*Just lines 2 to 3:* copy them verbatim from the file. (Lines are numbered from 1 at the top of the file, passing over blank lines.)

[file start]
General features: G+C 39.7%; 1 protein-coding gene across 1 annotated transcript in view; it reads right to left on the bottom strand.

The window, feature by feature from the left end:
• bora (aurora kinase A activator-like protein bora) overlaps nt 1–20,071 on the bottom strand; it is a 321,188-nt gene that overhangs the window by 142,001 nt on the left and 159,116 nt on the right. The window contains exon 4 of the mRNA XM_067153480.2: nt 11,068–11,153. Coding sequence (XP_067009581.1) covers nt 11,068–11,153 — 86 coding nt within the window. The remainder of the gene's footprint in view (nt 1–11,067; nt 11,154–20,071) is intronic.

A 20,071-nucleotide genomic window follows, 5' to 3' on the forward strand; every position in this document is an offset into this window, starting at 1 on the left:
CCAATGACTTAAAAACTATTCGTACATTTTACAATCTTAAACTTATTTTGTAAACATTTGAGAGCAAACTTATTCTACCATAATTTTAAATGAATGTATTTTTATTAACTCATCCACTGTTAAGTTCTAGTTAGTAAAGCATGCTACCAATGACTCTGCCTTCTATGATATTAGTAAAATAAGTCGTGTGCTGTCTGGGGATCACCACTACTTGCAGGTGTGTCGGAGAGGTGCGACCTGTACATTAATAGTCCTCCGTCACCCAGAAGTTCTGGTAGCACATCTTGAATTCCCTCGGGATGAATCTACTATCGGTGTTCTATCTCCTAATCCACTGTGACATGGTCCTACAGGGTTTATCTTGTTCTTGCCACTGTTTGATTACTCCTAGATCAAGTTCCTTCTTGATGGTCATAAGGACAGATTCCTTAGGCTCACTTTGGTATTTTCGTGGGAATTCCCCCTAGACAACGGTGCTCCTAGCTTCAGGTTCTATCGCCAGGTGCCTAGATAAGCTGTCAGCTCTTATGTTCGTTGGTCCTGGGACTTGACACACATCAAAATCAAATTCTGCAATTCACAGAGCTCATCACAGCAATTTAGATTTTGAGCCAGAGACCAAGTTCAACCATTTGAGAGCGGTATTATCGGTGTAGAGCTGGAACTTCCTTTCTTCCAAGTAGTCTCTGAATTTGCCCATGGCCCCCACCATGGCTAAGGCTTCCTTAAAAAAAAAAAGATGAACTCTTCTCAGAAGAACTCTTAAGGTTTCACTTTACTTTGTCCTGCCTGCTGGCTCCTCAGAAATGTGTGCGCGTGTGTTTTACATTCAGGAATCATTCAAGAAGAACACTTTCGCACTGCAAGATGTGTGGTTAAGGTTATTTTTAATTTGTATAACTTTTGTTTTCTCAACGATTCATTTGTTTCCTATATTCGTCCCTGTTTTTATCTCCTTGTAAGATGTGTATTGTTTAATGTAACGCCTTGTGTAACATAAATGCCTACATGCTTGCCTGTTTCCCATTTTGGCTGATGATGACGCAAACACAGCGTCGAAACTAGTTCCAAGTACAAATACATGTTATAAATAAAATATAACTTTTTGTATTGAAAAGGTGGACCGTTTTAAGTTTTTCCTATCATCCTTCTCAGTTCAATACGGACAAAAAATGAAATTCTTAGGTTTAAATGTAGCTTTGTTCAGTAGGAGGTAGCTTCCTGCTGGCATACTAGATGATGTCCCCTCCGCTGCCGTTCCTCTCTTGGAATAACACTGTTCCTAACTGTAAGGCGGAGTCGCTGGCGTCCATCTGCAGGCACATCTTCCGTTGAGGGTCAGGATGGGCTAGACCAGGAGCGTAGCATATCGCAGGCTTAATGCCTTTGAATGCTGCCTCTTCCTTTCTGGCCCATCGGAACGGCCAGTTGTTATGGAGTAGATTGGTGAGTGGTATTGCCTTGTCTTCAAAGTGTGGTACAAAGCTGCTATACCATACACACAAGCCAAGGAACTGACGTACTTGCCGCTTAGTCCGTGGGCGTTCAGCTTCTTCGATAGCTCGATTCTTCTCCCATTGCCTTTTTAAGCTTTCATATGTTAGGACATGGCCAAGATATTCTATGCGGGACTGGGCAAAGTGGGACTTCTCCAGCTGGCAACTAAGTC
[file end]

The window, feature by feature from the left end:
• bora (aurora kinase A activator-like protein bora) overlaps nt 1–20,071 on the bottom strand; it is a 321,188-nt gene that overhangs the window by 142,001 nt on the left and 159,116 nt on the right. The window contains exon 4 of the mRNA XM_067153480.2: nt 11,068–11,153. Coding sequence (XP_067009581.1) covers nt 11,068–11,153 — 86 coding nt within the window. The remainder of the gene's footprint in view (nt 1–11,067; nt 11,154–20,071) is intronic.